It seems like a critically-acclaimed book can’t be released anymore without a movie following hot on its heels. Twilight (oh boy) is due for its next installment sometime in the future but Harry Potter just wrapped up, so fans of books may be wondering where to look for legitimate cinema. Well, The Hunger Games is a good answer to that question.
Just as a disclaimer, I haven’t read the books but I saw the movie with an avid fan of them, and from what I hear the differences between the two media are few and far between, and none detract from the plot. Right there you have a ringing endorsement for most fans of the books.
Since I’m not here to review the book, that’s where the discussion of that ends. The movie follows the dystopian story of the young Katniss Everdean, who finds herself involved in the Hunger Games. This brutal fight to the death between 24 members of the Districts of Panem is held every year in order to keep the Districts in line through fear, which has worked well for the last 73 years; Katniss will turn out to be a wrench in the gears, though.
Jennifer Lawrence was an excellent choice to play the part. Her understated, almost plain good looks complement her at times stoic character and seem to perfectly fit the District she represents (To clarify at Twilight’s expense: just because Katniss is at times stoic does not by any means say she’s bland and one-dimensional like Kristen Stewart). She is a superb actor, and is able to convey many emotions through very little, which is essential to this story.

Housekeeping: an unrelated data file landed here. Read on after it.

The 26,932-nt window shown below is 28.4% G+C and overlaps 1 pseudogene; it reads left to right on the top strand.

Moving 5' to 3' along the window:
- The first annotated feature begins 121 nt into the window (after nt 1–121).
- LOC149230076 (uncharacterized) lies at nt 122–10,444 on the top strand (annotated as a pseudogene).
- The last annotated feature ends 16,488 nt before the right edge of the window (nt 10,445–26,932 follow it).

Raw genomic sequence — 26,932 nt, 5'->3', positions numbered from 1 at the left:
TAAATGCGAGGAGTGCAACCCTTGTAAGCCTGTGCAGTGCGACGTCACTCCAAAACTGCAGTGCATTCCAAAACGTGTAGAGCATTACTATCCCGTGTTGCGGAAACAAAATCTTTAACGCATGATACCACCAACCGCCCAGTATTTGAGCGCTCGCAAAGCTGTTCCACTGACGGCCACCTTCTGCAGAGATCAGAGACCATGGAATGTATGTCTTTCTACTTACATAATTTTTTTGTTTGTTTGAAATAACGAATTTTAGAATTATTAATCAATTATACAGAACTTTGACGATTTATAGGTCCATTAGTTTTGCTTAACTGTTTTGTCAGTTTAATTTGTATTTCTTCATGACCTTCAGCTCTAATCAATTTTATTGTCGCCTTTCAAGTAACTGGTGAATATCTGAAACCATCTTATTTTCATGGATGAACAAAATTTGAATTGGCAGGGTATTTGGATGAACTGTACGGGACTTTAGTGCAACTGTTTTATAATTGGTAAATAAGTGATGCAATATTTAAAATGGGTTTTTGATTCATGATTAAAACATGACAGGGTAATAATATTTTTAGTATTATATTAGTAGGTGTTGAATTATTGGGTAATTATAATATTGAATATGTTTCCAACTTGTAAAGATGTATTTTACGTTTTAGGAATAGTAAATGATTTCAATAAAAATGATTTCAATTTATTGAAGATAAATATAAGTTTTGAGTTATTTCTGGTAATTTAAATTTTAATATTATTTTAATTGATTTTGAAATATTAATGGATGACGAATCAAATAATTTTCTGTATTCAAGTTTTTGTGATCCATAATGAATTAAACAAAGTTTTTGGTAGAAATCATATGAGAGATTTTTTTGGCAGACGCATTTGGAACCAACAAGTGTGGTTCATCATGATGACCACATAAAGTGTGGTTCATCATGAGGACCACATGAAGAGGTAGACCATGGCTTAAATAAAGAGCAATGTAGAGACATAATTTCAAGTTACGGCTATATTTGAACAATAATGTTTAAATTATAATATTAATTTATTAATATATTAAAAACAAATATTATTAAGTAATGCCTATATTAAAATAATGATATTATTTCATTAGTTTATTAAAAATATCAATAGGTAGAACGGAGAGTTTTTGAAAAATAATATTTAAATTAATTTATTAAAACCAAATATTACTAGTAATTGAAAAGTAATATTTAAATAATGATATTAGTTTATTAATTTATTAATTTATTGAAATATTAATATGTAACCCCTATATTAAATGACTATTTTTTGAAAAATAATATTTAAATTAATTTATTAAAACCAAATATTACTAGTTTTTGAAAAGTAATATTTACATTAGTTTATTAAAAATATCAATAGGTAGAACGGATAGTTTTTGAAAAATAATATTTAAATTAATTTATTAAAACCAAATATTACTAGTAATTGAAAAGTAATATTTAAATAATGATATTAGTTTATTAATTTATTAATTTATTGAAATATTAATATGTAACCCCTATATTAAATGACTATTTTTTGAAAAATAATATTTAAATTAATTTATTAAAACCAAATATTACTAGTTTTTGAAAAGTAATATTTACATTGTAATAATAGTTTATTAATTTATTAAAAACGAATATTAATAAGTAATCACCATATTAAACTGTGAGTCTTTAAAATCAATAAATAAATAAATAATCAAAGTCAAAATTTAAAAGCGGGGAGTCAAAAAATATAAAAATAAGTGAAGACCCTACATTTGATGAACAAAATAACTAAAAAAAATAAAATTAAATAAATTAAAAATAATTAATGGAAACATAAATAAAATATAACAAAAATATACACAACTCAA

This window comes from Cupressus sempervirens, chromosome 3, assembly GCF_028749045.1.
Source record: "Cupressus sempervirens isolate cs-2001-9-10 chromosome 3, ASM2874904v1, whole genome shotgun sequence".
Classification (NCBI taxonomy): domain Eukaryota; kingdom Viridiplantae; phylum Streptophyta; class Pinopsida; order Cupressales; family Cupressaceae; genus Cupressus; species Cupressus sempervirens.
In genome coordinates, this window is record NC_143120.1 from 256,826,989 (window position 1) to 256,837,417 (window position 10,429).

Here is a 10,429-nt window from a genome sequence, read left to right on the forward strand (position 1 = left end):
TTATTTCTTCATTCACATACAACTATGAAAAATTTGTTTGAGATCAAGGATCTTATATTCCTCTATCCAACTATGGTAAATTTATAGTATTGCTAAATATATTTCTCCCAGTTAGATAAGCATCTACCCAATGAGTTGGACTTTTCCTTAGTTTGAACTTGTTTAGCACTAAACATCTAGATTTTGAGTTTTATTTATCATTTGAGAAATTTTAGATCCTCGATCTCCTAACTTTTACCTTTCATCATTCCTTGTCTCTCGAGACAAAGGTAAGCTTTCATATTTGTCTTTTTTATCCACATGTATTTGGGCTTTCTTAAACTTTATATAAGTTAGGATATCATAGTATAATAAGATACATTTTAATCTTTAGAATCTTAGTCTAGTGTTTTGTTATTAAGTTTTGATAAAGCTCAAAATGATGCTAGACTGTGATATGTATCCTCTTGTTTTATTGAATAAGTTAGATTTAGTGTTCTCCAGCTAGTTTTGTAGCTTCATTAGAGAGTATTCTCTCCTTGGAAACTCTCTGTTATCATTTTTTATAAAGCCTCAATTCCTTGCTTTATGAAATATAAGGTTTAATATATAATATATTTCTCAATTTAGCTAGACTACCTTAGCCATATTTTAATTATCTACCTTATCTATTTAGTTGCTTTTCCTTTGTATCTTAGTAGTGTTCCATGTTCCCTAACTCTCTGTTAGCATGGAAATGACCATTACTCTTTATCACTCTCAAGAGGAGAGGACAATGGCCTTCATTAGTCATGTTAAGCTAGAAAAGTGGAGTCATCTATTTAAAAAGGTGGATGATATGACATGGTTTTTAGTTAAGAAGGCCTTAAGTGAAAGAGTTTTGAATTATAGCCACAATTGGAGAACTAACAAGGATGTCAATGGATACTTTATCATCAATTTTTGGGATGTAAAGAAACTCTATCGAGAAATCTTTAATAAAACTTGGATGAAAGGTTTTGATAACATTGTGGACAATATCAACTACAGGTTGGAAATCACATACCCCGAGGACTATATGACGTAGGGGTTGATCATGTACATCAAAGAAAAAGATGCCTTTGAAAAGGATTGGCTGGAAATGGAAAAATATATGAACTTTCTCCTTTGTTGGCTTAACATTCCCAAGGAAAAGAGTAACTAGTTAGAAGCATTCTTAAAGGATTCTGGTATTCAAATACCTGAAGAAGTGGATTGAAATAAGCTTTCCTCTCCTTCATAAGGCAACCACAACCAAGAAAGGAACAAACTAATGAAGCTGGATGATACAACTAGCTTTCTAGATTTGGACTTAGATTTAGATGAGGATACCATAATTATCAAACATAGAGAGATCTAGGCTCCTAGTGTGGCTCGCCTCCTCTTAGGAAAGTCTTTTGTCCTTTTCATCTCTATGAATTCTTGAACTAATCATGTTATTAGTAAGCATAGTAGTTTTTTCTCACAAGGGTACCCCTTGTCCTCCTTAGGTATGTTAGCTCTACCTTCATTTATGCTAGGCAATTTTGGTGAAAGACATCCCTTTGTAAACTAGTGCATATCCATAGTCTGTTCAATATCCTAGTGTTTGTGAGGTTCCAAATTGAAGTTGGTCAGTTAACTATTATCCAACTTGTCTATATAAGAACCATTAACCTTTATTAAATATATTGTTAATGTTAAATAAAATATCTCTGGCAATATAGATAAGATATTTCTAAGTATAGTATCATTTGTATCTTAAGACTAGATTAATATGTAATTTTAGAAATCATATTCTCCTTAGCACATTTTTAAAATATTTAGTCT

Not only was the casting good, but so was the character development in the film. This is often hard to translate from a 300-page novel to a two hour movie, but it was done very well. The special effects are also a plus. The Capitol is especially impressive, although the Dr. Seuss-esque costumes of the aristocrats may be a little too over-the-top. Nothing visual ever removed me from the action, which speaks highly of the design.
I only had two gripes: the first is that of Prim’s actress (and character, possibly), who did nothing but annoyingly wail incoherently. If that wasn’t enough of a headache, my second gripe added to it immensely. The camera work early in the film was horrendous, with the camera often a foot from the character’s face and shaking, if not 100 yards from the character and shaking. It was an attempt to convey some kind of emotion I wasn’t feeling, and thankfully it stopped less than half way through the movie.
There’s a lot to suggest this movie. It manages to add feeling to a brutal concept and speaks to deeper things about human nature than killing and death. I was pleasantly surprised, and the only reason this didn’t get its fifth star is because of the few flaws I mentioned and minor pacing issues. In general, The Hunger Games is a pleasure to watch.